Scotts Bluff was yet another landmark for early pioneers on the Platte River Road section of the Oregon, California and Mormon Trails. We could see Scotts Bluff from the campground, so it was definitely something we planned to see while we were in the area. Scotts Bluff was named for Hiram Scott who was a fur trader who died near the bluff in 1828. Today, Scotts Bluff National Monument preserves the area around Scotts Bluff.
The night before, our friends Alan and Marilyn pulled into the campground. They had sent us an email a few days earlier to let us know they were heading our way and were planning to stop and spend some time in Gering.
The four of us went to Scotts Bluff, and Alan was kind enough to drive. As usual, we started by watching the movie and viewing the displays in the visitor center to get oriented. Margery also took time to model a pioneer bonnet in the visitor center gift shop.
From the visitor center, we followed the trail up through Mitchell Pass where the pioneer trail used to run. Sentinel Rock is on the left and Eagle Rock is on the Right.
We decided to walk the half-mile (each way) trail up to the crest of the pass. In the 1840s, the pioneer trails went about 8 miles north and east of here through Robidoux Pass because of steep-walled ravines here at Scotts Bluff. Robidoux Pass was named for Antoine Robidoux who had a trading post at Robidoux Pass. In 1851, the U. S. Army Engineers opened a road through Mitchell Pass, and the pioneers started using the new route. The next photo is the view west from Mitchell Pass.
Although the pioneer trail wasn't as distinctly visible as it was at Wagon Ruts Historic Site where it had carved its way into the soft sandstone, we could see the depression in the earth in several places where the trail ran. The Oregon and California Trails and the Pony Express route ran through Mitchell Pass. Although the Mormon Trail runs concurrent with the Oregon and California Trails in many places all the way to Fort Bridger, here it ran on the other side of the North Platte River. The trails were marked with wooden posts.
The trail runs through the depression that starts in the lower left of the next photo. The white arrows show the locations of trail markers.
There is a 1.6-mile hiking trail (each way) to the top of Scotts Bluff. There is also a road. Since the trail looked steep at the end (the summit is a climb of about 435 feet and most of the climb is in the last mile) and since it was close to noon and it was quite hot, we drove to the top. From the top, you can get great views to the north, to the east and to the south. The next photo is looking east with Saddle Rock in the center of the picture.
We could just make out Chimney Rock about 20 miles away on the horizon. The photo below is a telephoto shot. Chimney Rock is on the horizon right near the center.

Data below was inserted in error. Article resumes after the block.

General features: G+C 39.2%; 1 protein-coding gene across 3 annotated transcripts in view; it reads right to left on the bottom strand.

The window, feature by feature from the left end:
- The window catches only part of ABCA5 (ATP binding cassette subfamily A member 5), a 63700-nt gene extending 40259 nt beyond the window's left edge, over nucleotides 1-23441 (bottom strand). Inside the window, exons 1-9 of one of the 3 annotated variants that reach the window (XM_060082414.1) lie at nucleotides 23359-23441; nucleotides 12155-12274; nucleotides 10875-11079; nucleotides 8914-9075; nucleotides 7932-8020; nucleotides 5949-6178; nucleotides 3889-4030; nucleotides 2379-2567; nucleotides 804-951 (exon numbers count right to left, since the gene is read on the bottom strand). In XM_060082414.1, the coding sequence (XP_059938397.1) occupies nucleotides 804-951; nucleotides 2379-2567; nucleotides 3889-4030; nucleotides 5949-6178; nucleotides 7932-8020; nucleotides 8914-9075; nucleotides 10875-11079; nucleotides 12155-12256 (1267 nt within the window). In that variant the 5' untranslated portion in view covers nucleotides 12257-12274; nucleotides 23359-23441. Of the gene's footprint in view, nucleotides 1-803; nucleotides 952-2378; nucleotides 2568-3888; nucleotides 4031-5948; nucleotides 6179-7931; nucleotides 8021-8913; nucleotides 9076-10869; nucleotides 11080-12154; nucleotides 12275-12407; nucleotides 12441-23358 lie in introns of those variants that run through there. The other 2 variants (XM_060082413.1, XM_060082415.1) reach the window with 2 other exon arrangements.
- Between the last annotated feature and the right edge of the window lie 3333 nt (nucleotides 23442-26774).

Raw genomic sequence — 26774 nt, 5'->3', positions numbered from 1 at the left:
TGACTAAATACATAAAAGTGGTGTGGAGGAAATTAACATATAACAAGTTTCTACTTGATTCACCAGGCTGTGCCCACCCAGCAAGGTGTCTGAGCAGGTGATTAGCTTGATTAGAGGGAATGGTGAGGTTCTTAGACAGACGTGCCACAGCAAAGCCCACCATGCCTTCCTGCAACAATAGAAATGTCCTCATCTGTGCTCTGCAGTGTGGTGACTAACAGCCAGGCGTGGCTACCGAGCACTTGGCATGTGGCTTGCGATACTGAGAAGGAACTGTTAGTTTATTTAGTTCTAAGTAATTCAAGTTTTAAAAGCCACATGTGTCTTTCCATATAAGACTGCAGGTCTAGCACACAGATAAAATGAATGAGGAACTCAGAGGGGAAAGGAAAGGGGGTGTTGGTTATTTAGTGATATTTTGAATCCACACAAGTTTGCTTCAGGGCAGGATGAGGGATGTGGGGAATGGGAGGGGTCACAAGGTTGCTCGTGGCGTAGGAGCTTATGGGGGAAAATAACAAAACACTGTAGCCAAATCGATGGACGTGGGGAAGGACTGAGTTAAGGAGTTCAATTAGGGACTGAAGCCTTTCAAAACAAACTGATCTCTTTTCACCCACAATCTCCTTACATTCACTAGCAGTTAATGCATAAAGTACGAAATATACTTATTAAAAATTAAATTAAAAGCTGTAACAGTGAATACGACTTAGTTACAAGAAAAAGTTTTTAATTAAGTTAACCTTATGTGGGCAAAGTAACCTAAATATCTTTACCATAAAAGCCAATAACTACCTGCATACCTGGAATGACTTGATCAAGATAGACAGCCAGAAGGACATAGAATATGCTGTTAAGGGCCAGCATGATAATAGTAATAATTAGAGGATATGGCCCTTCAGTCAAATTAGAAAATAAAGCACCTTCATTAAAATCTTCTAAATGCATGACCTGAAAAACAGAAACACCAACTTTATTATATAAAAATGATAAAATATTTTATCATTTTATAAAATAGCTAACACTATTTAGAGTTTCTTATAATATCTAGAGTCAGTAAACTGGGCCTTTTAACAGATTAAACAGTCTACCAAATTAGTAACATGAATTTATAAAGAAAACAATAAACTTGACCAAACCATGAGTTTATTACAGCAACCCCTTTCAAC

The next photo is a view to the south from the top of the bluff. The visitor center is toward the left. The hiking trail to the top of the bluff runs from the visitor center toward the lower left, and the semi-circular road is the road to the top. It goes through a tunnel and then runs along the north side of Mitchell Pass and loops up around the far side of the bluff.
On our way back down we got a glimpse of where we hiked along the pioneer trail earlier. The dotted white line shows the approximate location of the trail.
We had a good time with Alan and Marilyn. In addition to going to Scotts Bluff together, we went over to their rig several evenings to play Wii. As you may know, Wii is an electronic game that is a little more physical than most while still being fairly low impact. Wii comes with a couple of sports games that include bowling, golf, tennis and baseball. It's not nearly as strenuous as the real thing, but it gets you up off the couch and moving around. You play the games while holding the remote like a bowling ball, golf club, tennis racket, etc. We may have to look into getting a Wii for those times when we're not sightseeing and hiking and are tempted to be more sedentary.
On our last night in Gering the four of us went to Rosita's. Rosita's is a small Mexican restaurant which doesn't seem to have a web site, but they were written up on the web site roadfood.com.
Paul liked the metal sculptures on the roof and in the parking lot.
Rosita's specializes in deep-fried corn chips that are delish! Dinners run around $8, but on Tuesday (which is when we happened to be there) they have a special that includes two dinners, two soft drinks and an appetizer for only $20. We had beef nachos for our appetizers. The fried chips were smothered with cheese, ground taco meat, guacamole and jalapenos.
For dinner, we had chili rellenos that were great. We ended up taking half our meals back to the motor home with us. Alan and Marilyn had enchiladas that they also said were good.
We had a hard time deciding on dessert, but Marilyn and Alan ended up ordering churros that were like biscuits covered with cinnamon and sugar with honey on the side. Rosita's has a different name (we can't remember what it was) for what we are used to calling a sopaipilla, which is a fried tortilla served with cinnamon, sugar, butter and honey on it. The waitress brought not only what we call a sopaipilla, but also a sample of what they call a sopaipllia, which is more like a rectangle of fried bread dough covered with powdered sugar served with honey on the side. We all shared the desserts and they were all yummy. The best part was they didn't even charge us for the desserts! We left an extra-big tip.
The next morning, Marilyn had a yummy breakfast casserole and hot biscuits for us that we enjoyed along with more good conversation. After breakfast, we said our "good-byes," hooked up the toad and hit the road. We continued on our way east.